Why Are the States Reopening?

The public overwhelmingly supports continued social-distancing measures.

Charlie Riedel / AP

As of this week, all 50 states have begun reopening to some degree from counter-pandemic measures.

That’s a remarkable milestone, and a big shift in policy in a short period of time. It might be cause for celebration if it were clearly rooted in either public opinion or public-health data. But the reopening comes as case numbers in many parts of the country continue to rise, experts warn of further danger, and a significant majority of the country remains in favor of social-distancing measures. It appears that a small slice of the population, led by the president of the United States, has managed to drive this momentous and risky move.

Health data don’t suggest that the U.S. is at the end of the pandemic. Growth in cases throughout the United States overall has slowed, but it continues to expand in some places. Public-health experts have warned that reopening could drive a resurgence in cases. Much about COVID-19 is unclear, and we don’t know for certain that reopening will drive new cases. Georgia, for example, hasn’t seen a surge since dropping restrictions, though experts warn that it’s too soon for the data to say much. Anthony Fauci has said that a second wave of the disease later this year is “inevitable.”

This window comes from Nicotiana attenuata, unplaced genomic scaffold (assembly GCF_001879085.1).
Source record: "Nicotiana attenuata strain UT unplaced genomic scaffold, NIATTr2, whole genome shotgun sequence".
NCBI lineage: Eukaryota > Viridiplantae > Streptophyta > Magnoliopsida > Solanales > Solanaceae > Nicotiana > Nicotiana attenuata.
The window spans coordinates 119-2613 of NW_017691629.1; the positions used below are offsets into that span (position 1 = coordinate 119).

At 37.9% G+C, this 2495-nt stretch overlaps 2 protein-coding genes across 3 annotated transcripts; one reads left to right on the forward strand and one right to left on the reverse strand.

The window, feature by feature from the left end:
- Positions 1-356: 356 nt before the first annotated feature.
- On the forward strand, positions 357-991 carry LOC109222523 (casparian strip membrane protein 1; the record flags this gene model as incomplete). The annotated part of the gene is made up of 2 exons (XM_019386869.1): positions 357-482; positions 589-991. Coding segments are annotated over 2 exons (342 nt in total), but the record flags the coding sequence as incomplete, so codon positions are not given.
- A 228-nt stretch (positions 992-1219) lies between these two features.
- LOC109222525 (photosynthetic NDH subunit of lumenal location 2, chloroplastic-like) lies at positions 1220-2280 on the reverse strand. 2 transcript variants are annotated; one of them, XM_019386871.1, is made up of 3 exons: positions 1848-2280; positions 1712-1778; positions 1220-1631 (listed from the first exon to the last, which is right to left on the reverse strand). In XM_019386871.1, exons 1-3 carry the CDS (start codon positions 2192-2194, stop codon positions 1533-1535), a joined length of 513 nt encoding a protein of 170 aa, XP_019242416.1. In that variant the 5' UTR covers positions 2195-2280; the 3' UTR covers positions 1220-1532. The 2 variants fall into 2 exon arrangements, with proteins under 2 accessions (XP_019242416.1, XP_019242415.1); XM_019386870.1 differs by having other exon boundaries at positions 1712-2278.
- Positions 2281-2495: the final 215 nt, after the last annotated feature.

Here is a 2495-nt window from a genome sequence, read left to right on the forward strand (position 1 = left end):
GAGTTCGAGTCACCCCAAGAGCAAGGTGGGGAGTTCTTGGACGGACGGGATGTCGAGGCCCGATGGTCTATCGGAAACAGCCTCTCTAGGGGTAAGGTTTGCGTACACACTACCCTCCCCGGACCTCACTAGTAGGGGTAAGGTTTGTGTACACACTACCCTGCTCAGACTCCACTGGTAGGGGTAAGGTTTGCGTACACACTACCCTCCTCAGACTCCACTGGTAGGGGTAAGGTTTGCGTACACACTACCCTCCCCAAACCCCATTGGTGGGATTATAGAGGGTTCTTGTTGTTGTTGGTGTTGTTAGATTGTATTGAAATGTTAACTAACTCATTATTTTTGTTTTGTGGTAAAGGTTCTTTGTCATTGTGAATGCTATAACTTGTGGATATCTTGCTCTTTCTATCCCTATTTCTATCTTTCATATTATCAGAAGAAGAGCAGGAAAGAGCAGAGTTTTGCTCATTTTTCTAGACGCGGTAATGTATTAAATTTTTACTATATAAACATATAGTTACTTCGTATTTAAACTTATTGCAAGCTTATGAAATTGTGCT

Yet states led by governors of both parties have moved forward on plans to reopen, even those where the COVID-19 caseload continues to rise. Take North Carolina, where Governor Roy Cooper, a Democrat, announced a new phase of opening this week—even though the number of coronavirus diagnoses in the state is still increasing. The Republican leader in the state Senate, who has been a proponent of reopening, praised the move.

“I’m glad the governor has responded to the calls of senators, small-business owners, and unemployed workers to let them get back to work,” state Senator Phil Berger said in a statement. But he added: “It seems strange that it was unsafe to reopen last week, but it’s safe to reopen now with worse numbers.” Berger meant this as a question about why Cooper wasn’t moving faster, but it is perhaps a stronger argument in the opposite direction: Why is he moving at all?

As the White House has pointed out, sometimes with great frustration, policy makers have to balance concerns that public-health officials don’t, including the economy and public opinion. Yet neither of these makes an especially strong case for reopening.

President Donald Trump has issued strong calls for reopening, saying that doing so will revive an economy knocked flat by the pandemic. The problem is that there’s not much evidence that simply dropping restrictions will save the economy, even as it does create health risks. States that have loosened the rules haven’t seen economic activity bounce back to anywhere near pre-crisis levels.